Jabra Elite Active 75t headphone review: Hear hear?

The Jabra Elite Active 75t in-ears are water-proof, dust-proof and with an impressive features list ... but how do they go for cycling?

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Riding with headphones is an acquired taste. Some people hate the loss of awareness. Some people love the escapism. Others – and I include myself in this category – find riding and listening to music to combine two favourite activities. 

Danish headphone brand Jabra, which is probably best known for its workplace headsets, has had a big year getting millions of people equipped for remote working in The End Times. But in the mix there, they’ve also found time to push out an update to their range-topping sports headphone, the Elite Active 75t. 

The headphones automatically pair to your phone, with a single green blink when you’re ready to jam.

This tiny little in-ear has an impressive spec-sheet. The Elite Active 75t is IP57-rated for sweat- and water-proofness, and there’s a two year warranty against dust-ingress as well, which is a promising sign for year-round riding. They’re smaller and less obtrusive than most of their rivals in the space, sitting quite flush against the ear – which is, likewise, good news for cycling, because it means that there’s far less wind noise than equivalent wireless sport headphones from the likes of Beats and Bose. 

On top of that, they have active noise cancelling, the ability to calibrate the headphones to your specific range via an in-app hearing test, and you can customise the sound profile for different genres and sound preferences. From Bell Witch to Taylor Swift, I’ve been impressed by how good they sound. 

The enigmatic look into middle-distance of someone that’s waiting for the drop.

Their sound quality and isolation is good enough that I run them without the noise cancelling activated, at a medium volume, and still have no issues hearing the music or podcast I’m listening to. There’s a flipside to that. Traffic noise is dulled, which isn’t necessarily a bad thing, but awareness of your surroundings is notably hindered.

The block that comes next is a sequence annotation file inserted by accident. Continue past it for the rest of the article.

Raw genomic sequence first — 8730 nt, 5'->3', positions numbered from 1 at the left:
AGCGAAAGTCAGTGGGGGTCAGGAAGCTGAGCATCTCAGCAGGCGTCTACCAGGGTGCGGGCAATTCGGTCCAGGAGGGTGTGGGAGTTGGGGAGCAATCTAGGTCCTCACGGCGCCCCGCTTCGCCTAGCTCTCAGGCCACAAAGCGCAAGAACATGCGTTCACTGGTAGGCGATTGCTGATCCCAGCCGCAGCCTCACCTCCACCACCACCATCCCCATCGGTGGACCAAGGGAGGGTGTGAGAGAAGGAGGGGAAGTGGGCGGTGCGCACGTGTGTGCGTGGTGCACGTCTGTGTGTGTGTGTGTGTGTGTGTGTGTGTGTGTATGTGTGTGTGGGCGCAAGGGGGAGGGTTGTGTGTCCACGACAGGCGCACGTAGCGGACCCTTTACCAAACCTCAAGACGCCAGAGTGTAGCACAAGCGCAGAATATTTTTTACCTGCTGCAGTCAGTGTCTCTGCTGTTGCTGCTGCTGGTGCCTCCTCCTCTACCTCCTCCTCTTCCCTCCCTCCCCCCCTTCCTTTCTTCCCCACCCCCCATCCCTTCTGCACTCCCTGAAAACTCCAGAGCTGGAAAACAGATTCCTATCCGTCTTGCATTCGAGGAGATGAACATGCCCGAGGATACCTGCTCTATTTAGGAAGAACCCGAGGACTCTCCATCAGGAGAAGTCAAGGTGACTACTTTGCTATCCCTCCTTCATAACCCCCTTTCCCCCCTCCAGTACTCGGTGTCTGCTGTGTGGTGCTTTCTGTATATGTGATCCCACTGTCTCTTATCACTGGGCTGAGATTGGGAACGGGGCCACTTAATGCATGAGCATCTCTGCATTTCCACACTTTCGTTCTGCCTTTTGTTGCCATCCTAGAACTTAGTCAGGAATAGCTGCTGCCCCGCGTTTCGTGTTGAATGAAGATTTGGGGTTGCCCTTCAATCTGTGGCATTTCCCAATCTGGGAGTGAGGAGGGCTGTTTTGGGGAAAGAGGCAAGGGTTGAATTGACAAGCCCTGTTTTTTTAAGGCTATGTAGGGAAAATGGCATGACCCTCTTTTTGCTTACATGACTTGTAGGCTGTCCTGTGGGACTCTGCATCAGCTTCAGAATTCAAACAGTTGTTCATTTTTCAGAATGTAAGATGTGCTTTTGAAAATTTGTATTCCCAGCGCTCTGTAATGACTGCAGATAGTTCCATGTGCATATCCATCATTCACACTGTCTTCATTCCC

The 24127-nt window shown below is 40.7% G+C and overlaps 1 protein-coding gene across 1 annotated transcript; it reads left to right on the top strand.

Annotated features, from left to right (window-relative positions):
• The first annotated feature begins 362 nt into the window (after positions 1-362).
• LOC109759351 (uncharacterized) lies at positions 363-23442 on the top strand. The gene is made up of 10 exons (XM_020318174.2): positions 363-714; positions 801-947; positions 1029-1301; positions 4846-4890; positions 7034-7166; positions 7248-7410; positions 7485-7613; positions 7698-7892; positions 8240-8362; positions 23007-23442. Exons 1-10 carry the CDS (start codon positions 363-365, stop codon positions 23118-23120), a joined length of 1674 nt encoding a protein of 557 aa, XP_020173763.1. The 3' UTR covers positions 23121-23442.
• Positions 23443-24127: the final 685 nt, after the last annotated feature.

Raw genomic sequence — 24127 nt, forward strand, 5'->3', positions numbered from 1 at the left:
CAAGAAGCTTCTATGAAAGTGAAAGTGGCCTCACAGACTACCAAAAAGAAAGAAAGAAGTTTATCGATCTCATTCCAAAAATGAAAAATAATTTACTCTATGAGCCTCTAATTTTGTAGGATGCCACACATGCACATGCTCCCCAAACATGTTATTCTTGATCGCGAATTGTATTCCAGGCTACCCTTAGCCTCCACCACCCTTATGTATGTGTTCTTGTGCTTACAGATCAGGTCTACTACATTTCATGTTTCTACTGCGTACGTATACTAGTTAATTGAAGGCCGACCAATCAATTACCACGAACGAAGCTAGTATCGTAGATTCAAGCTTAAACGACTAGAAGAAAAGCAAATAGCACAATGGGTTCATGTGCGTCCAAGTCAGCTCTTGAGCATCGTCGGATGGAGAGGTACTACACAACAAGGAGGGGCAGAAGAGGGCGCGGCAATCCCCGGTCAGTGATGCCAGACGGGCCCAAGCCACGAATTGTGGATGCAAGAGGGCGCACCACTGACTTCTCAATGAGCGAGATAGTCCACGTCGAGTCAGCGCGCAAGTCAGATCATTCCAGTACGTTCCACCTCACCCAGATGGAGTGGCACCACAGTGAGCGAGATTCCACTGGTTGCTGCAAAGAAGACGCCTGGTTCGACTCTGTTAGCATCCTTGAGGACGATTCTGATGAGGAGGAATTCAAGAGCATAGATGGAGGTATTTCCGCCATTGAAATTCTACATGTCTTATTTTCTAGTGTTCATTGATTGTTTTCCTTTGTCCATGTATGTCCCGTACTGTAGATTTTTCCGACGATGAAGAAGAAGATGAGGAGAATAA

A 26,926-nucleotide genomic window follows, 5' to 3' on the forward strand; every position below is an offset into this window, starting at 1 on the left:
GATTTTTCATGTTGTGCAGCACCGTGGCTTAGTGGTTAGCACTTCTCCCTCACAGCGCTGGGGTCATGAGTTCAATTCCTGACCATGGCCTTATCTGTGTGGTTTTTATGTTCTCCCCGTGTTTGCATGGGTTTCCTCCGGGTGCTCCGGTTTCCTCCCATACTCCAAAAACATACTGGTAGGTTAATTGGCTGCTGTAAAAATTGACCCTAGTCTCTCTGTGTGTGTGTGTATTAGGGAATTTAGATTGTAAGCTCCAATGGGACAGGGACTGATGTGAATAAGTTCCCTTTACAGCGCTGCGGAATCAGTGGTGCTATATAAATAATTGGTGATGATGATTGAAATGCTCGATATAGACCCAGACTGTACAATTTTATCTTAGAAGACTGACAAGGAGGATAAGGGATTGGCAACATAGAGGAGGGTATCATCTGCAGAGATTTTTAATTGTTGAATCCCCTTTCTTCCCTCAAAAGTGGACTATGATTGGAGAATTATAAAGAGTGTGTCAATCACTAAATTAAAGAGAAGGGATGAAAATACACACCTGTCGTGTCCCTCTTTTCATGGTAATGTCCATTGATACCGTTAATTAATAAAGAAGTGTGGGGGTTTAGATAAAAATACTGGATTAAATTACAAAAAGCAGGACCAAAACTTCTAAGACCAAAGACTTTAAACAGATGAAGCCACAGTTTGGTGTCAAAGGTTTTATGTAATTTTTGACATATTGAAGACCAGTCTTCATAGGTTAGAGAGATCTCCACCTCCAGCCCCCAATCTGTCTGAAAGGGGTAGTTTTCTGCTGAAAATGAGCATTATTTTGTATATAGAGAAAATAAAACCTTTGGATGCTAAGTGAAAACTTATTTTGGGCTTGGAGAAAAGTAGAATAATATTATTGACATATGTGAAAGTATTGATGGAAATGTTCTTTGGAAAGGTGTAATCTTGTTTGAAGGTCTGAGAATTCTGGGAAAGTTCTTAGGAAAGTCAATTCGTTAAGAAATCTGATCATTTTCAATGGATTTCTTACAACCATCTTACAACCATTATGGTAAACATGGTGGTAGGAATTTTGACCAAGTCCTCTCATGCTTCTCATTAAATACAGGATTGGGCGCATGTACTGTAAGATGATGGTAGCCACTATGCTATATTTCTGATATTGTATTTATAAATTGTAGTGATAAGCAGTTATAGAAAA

My previous benchmark for sports headphones was the Plantronic Backbeat Fit 2100, which worked nicely for cycling because they weren’t a wind-noise horror-show, while still allowing enough ambient noise in for road awareness. Jabra makes a bit of a fuss about its HearThrough feature, which, at face value, seemed like it would be an engineered solution reaching the same outcome. 

Spoiler: for cycling, it doesn’t. While it probably works fantastically at the gym or when doing lower-speed activities – walking, jogging, curling – the microphones are buffeted by wind when you’re riding at pace, and you can’t hear whatever it is you’re trying to listen to. That’s a bummer. You can, of course, ride with a single headphone, but it’s worth noting that this only works with the right headphone (which acts as the receiver) leaving the traffic-facing ear blocked on Australian roads.  

Happily, much of my riding is away from traffic, so I’ve had the opportunity to give these a strenuous work-out over the past few months. They’re comfortable enough for an in-ear headphone, which is to say that they give you a little of a squeamish feel until you get used to them. They come with three pairs of silicone eartips to achieve a tight fit for passive sound isolation; I use the smallest to let a bit more ambient noise in and they stay put unless I’m absolutely drenched with sweat. 

They give a reliable Bluetooth connection and they have decent battery life for their size – 5.5 hours with active noise cancelling on, or 7.5 hours with the headphone’s default settings. That’s more than enough to get through all of my rides these days, although if you go long, you might find yourself running out of juice. The charging case accepts the headphones with a satisfying magnetic clunk and gives a further 20 hours of battery life before you need to plug it into a wall socket, where they’ll take just over two hours to get back to capacity. 

This little pillbox packs a punch.

So where does that leave us? They’re a good sounding, tough and impressive headphone, with decent battery life and a whole lot of jazzy features – which you’d probably hope for, seeing as they’re expensive at AU$329 (although available much, much cheaper online, and with a hefty Australian sales tax given they retail in the US at US$149).

If you run them in default mode – or with the noise-cancelling activated – you’ve got a lovely crisp-sounding sports headphone you can wear in the shower, and I like them a lot. But each sport has its particular quirks, and in a cycling context, your perception is compromised and the HearThrough feature is basically useless. If you’re riding on the road a lot or that’s a red flag for you, I’d suggest giving these a miss.

For more info, see jabra.com

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